• daniel washburn

    oh yea, to MIKE D.
    I absolutley loved your weaving story. Laughed so hard I spit. You’ve got a real gift. Keep it up.

  • bob

    Mike D….Dude you’re supposed to WAVE, not WEAVE!”

    Ride safe.have fun.

  • kakeyed

    From what I’ve seen so far, it looks like most riders will “wave”, but many are so cool that they can barely lift a couple of fingers to acknowledge, and that makes it pretty hard to see behind a fairing or with black gloves against a black background.

    Some also wait until they are right next to you, which also makes it hard to see at a closing speed of 200kph (that’s 125mph in the non-logical measuring system).

    In any case, I always wave at other bikers since I know that I might easily have missed their gesture, but happy in the knowledge that they couldn’t miss the clear and friendly wave on my part, given way in advance.

  • Edster

    I wave to all. “It doesn’t matter what you ride as long as you ride”.
    Thats my take on it. I ride an XL1200S (Sportster Sport model) and even other Harley riders won’t wave back. Sad to say even though my “girls bike” will walk away from most big twins. I know fro myself I started out on a Honda XL250R and waved at everyone who was a rider but I didn’t get any waves back except for Harley riders. Strange you may think but this was in Japan where the custom is only practiced by the Harley riders over there. Otherwise it is not practiced. One would think most Harley riders started out like I did on a used dual sport or dirt bike made in Japan. I think ya got so many RUBs out there that may have started out on the sled they’re riding. They don’t understand the spirit of riding. When they snub me on my bike I tell ’em I bought Harley because I wanted a Sportster not the other way around. As far as I’m concerned the Sportster is one of the best bikes made by HD.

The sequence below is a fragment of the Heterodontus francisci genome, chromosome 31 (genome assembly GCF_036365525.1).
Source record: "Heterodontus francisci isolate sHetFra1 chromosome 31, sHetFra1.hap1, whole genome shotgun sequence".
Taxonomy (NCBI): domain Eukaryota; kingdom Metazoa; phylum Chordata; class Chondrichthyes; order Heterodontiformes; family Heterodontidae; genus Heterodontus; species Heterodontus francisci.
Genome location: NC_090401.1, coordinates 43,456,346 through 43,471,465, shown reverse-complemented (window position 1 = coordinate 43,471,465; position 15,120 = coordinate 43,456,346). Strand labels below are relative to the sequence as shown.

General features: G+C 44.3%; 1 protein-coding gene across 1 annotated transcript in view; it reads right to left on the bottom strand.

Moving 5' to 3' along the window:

Heck I’ve even waved at scooters although it was by accident. I guess scooter people are riders too, So I guess I’ll still wave at them.

  • sololobo

    It is getting rediculous really. Every body not on a harley wants to wave and get one back. I don’t feel safe hanging off my bike by one hand so I can show you that we’re brothers. If my two fingers hanging low off the grip isn’t enough I’m sorry, but I’m trying to stay alive out here. The fact that there are more bikes on the road every year is making this acknowledgement a real pain in the ass. I don’t know where you guys live but about 25% of us here in the summer are on bikes. I’ve been thinking about one of those hands on a spring hanging off my headlight might be my next move. Thank God I don’t have to do this to every guy I pass in a car when I’m in mine. I’m sorry, but after 35 years and a billion waves I’m burnt out. Happy trails!

  • Brad

    I know I’ve missed *plenty* of waves, so, no biggy. I try to “water off a duck’s back”. But, of course, *very* few cruisers give the wave.

    And, what’s so logical about 1.0 mile being equal to 1.609344 kilometers?